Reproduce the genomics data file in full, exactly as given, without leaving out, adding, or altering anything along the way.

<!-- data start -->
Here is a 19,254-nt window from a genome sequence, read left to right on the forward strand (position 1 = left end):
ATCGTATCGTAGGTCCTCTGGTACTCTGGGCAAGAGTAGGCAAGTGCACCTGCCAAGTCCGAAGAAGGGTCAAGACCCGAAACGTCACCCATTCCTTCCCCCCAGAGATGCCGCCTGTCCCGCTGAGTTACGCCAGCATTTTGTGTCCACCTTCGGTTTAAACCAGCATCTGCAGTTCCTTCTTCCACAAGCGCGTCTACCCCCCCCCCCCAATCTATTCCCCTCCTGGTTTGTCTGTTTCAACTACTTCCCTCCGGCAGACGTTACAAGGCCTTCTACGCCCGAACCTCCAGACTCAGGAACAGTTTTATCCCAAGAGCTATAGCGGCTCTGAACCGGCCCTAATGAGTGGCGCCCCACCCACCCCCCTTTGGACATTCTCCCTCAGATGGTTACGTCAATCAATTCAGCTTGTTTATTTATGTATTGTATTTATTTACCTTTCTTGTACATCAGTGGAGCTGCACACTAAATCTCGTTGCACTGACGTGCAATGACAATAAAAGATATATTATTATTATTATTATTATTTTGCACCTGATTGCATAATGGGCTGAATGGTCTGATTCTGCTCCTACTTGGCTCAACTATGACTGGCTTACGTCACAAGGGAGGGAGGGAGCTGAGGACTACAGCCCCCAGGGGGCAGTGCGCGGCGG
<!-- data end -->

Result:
Here is a 19,254-nt window from a genome sequence, read left to right on the forward strand (position 1 = left end):
ATCGTATCGTAGGTCCTCTGGTACTCTGGGCAAGAGTAGGCAAGTGCACCTGCCAAGTCCGAAGAAGGGTCAAGACCCGAAACGTCACCCATTCCTTCCCCCCAGAGATGCCGCCTGTCCCGCTGAGTTACGCCAGCATTTTGTGTCCACCTTCGGTTTAAACCAGCATCTGCAGTTCCTTCTTCCACAAGCGCGTCTACCCCCCCCCCCCAATCTATTCCCCTCCTGGTTTGTCTGTTTCAACTACTTCCCTCCGGCAGACGTTACAAGGCCTTCTACGCCCGAACCTCCAGACTCAGGAACAGTTTTATCCCAAGAGCTATAGCGGCTCTGAACCGGCCCTAATGAGTGGCGCCCCACCCACCCCCCTTTGGACATTCTCCCTCAGATGGTTACGTCAATCAATTCAGCTTGTTTATTTATGTATTGTATTTATTTACCTTTCTTGTACATCAGTGGAGCTGCACACTAAATCTCGTTGCACTGACGTGCAATGACAATAAAAGATATATTATTATTATTATTATTATTTTGCACCTGATTGCATAATGGGCTGAATGGTCTGATTCTGCTCCTACTTGGCTCAACTATGACTGGCTTACGTCACAAGGGAGGGAGGGAGCTGAGGACTACAGCCCCCAGGGGGCAGTGCGCGGCGG